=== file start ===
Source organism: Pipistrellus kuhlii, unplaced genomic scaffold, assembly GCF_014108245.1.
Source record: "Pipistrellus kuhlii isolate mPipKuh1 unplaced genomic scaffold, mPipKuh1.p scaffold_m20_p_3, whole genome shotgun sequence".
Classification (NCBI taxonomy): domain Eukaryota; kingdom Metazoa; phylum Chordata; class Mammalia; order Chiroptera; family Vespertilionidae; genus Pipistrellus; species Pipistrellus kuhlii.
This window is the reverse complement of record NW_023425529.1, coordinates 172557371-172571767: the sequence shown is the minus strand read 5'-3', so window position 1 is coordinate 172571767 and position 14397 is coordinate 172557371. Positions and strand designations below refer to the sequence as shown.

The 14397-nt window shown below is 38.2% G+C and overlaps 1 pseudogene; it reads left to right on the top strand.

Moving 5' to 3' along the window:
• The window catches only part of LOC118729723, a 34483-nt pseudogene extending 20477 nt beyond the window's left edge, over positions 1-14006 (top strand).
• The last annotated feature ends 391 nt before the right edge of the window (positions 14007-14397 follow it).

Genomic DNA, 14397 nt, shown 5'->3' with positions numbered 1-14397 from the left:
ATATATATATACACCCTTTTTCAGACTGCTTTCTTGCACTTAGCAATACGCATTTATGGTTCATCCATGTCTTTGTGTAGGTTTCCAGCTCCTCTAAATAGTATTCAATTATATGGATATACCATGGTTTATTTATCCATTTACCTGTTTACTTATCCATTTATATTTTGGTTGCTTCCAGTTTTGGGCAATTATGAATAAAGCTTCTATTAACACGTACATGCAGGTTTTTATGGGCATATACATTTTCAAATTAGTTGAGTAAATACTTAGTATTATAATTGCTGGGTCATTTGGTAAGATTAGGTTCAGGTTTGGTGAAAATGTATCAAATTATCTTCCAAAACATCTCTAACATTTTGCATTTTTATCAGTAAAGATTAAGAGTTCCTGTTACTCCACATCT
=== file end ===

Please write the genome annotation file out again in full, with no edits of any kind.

Source organism: Pipistrellus kuhlii, unplaced genomic scaffold, assembly GCF_014108245.1.
Source record: "Pipistrellus kuhlii isolate mPipKuh1 unplaced genomic scaffold, mPipKuh1.p scaffold_m20_p_3, whole genome shotgun sequence".
Classification (NCBI taxonomy): domain Eukaryota; kingdom Metazoa; phylum Chordata; class Mammalia; order Chiroptera; family Vespertilionidae; genus Pipistrellus; species Pipistrellus kuhlii.
This window is the reverse complement of record NW_023425529.1, coordinates 172557371-172571767: the sequence shown is the minus strand read 5'-3', so window position 1 is coordinate 172571767 and position 14397 is coordinate 172557371. Positions and strand designations below refer to the sequence as shown.

The 14397-nt window shown below is 38.2% G+C and overlaps 1 pseudogene; it reads left to right on the top strand.

Moving 5' to 3' along the window:
• The window catches only part of LOC118729723, a 34483-nt pseudogene extending 20477 nt beyond the window's left edge, over positions 1-14006 (top strand).
• The last annotated feature ends 391 nt before the right edge of the window (positions 14007-14397 follow it).

Genomic DNA, 14397 nt, shown 5'->3' with positions numbered 1-14397 from the left:
ATATATATATACACCCTTTTTCAGACTGCTTTCTTGCACTTAGCAATACGCATTTATGGTTCATCCATGTCTTTGTGTAGGTTTCCAGCTCCTCTAAATAGTATTCAATTATATGGATATACCATGGTTTATTTATCCATTTACCTGTTTACTTATCCATTTATATTTTGGTTGCTTCCAGTTTTGGGCAATTATGAATAAAGCTTCTATTAACACGTACATGCAGGTTTTTATGGGCATATACATTTTCAAATTAGTTGAGTAAATACTTAGTATTATAATTGCTGGGTCATTTGGTAAGATTAGGTTCAGGTTTGGTGAAAATGTATCAAATTATCTTCCAAAACATCTCTAACATTTTGCATTTTTATCAGTAAAGATTAAGAGTTCCTGTTACTCCACATCT